Buyers guide: network security at Patelco Credit Union

Patelco Credit Union has been refining its intrusion protection and network access control capabilities to avoid its cash machine network getting infected again.

Patelco Credit Union has been refining its intrusion protection and network access control capabilities to avoid its cash machine network getting infected again.

John Shields didn't want to go through the same problem that his organisation experienced in 2003. The senior vice president and chief technology officer at Patelco Credit Union remembers the chaos that ensued when an employee bought an unauthorised laptop into one of his branch offices and plugged it into the network. The worm that had been hiding on the hard drive spread rapidly to other machines on the network. The most visible sign of damage? Several automated teller machines (ATMs) in the company's network of 46 branches became infected, bringing customer service to a standstill.

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"The tech guys had to come out and totally reformat the systems," he says. "Since then, the suppliers learned a lot, and they put firewalls on the ATMs themselves, helping to make them more secure."

Combined systems

Nevertheless, he has been looking for a combined network access control (NAC) and intrusion prevention system (IPS) ever since that would help to secure his countrywide network of branches and datacentres. The company recently upgraded to a newer version of CounterACT, an appliance from ForeScout that combines both functions, in a bid to better secure its systems.

The IPS capability in the CounterACT device complements the network access control capabilities in the appliance by blocking attacks based on an analysis of device intent. Called Active Response, it detects reconnaissance performed by self-propagating attacks and responds with doctored information. When the self-propagating attack tries to use this fake network reconnaissance data, the device takes it as proof of malicious intent, and blocks attackers before they gain access to the network.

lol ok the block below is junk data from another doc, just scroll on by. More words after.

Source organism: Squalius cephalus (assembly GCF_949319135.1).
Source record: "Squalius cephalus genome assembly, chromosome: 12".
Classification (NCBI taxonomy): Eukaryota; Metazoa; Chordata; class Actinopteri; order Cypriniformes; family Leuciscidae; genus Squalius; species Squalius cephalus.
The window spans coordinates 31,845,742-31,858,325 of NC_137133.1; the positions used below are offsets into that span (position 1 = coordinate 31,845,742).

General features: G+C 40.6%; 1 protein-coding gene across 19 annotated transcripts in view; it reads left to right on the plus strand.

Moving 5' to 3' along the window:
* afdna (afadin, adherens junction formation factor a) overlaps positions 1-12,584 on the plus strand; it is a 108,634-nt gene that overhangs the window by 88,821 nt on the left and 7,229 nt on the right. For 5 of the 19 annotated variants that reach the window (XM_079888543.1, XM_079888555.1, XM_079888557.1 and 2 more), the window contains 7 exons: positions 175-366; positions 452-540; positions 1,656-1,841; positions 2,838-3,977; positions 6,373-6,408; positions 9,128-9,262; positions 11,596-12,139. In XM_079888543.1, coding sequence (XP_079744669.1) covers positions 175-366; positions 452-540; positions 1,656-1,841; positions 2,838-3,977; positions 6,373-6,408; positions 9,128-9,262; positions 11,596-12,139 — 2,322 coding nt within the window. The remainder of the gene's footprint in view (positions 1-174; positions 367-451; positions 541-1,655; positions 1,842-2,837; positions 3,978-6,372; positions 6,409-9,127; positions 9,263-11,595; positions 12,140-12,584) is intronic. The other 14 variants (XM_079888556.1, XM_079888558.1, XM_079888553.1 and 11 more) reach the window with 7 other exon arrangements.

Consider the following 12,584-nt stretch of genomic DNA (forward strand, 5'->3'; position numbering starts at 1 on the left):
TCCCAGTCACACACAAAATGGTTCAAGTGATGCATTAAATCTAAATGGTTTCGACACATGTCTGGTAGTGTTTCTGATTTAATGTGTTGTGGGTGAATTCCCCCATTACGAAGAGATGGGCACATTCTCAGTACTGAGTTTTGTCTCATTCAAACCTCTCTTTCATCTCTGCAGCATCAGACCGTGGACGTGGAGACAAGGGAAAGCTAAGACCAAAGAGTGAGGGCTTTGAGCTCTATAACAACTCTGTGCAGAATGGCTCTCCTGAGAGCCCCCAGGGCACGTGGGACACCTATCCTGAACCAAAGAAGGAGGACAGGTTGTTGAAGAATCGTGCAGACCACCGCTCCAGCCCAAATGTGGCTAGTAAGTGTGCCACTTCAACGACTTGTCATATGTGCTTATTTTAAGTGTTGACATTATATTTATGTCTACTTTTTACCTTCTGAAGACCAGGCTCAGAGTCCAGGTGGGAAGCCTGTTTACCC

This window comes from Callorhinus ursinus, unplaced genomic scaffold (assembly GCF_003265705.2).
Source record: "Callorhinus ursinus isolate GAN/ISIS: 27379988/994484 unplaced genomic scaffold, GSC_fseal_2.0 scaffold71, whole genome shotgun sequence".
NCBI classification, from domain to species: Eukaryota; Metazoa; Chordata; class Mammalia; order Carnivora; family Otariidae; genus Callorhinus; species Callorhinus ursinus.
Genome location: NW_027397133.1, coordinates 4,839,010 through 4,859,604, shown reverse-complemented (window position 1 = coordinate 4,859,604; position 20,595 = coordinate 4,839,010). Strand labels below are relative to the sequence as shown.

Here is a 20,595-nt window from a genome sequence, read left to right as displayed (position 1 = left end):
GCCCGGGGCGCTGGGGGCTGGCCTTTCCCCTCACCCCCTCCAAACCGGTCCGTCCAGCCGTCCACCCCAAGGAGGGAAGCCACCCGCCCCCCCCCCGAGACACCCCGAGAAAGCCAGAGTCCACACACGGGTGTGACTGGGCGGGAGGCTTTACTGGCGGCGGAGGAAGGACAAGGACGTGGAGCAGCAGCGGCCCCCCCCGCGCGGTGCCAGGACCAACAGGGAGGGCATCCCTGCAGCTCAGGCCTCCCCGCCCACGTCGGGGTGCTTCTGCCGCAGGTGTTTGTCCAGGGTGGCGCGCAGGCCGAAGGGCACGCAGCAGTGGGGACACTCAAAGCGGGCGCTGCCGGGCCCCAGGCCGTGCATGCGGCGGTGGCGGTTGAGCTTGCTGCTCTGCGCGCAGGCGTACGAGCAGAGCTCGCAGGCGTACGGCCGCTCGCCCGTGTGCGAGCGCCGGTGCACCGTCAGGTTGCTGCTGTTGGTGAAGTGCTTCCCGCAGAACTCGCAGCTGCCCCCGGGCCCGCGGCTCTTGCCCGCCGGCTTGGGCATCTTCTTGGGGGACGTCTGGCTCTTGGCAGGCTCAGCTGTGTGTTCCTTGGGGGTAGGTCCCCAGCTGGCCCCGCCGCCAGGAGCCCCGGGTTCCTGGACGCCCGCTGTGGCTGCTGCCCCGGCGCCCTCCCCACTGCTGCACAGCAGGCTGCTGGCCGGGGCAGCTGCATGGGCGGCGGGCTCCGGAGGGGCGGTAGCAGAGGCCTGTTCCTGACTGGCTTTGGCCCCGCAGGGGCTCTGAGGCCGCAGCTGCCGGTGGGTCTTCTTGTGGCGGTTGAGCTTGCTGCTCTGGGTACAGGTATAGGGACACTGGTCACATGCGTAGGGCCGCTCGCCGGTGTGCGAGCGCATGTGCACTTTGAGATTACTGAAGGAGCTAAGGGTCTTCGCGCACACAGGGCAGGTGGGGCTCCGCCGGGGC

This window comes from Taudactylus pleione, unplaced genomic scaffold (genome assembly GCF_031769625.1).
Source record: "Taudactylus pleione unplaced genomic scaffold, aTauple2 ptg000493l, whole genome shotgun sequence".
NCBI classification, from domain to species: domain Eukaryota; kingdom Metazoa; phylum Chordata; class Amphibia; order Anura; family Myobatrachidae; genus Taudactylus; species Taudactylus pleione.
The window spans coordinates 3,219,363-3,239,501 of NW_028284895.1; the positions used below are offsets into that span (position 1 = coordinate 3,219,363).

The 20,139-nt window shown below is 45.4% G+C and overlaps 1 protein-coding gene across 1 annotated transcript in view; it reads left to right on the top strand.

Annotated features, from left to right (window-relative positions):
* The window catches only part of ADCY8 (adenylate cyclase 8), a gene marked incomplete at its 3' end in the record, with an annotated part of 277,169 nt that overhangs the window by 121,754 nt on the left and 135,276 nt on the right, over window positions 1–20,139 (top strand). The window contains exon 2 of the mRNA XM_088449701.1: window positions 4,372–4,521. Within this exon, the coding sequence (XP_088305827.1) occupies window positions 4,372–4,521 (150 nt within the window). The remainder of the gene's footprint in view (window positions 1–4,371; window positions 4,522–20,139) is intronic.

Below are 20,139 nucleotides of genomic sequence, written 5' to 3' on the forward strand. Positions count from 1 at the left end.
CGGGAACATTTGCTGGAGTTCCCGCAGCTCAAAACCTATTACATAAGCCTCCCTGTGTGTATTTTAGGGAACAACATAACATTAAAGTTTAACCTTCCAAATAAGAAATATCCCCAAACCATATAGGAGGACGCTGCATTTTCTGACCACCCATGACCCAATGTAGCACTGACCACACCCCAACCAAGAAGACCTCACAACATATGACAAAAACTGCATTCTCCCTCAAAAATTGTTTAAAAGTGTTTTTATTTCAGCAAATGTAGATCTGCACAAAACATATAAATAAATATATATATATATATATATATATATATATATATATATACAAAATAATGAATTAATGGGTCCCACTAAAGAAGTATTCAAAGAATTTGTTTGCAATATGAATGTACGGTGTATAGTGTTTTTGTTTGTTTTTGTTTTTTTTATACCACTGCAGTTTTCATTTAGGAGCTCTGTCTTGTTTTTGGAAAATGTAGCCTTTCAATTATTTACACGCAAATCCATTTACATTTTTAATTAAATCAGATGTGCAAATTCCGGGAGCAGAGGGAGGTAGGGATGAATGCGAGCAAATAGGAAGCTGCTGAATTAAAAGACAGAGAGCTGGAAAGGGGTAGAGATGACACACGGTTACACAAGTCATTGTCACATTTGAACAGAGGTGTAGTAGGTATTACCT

Patelco didn't have much in the way of computing technology when it first set up. It was 1936, and it had just $500 in initial assets. Today, it has assets totalling $3.7bn, and more than 290,000 members. It serves the employees of over 1,000 businesses throughout California and the rest of the US. With stakes so high, Shields learned from the 2003 incident, and took on ForeScout's product a couple of years afterwards to protect its systems.

Even after installing its original CounterACT appliances five years ago, Patelco had been using another product to try and assess the patch levels on machines that were plugged into the network, because this was difficult to do with the previous version of CounterACT. However, the other product was too intrusive, and had caused some endpoint devices to crash, he adds.

"We have a lot of different products that we attach to our corporate assets, but we were looking for a solution that would detect something that plugged in that wasn't approved, and isolate those. This product worked really well for that," Shields says.

If someone plugged their own laptop into the network at a branch location, the previous solution may not have been able to detect it. In addition to its IPS capabilities, the new version profiles all of the devices on the network, so that there are no "unknown unknowns".

Patelco has two main datacentres that monitor its 56 locations. The primary datacentre is located outside of Sacramento, California, with the back-up facility in San Francisco. The datacentres have two primary connections. One is an MPLS connection that also connects to the various branch locations, and there is also a point to point 100mbps link. Inside the datacentres, the firm uses mostly Windows Server 2003, although it is gradually moving to 2008. It also runs HP-UX on a mainframe system.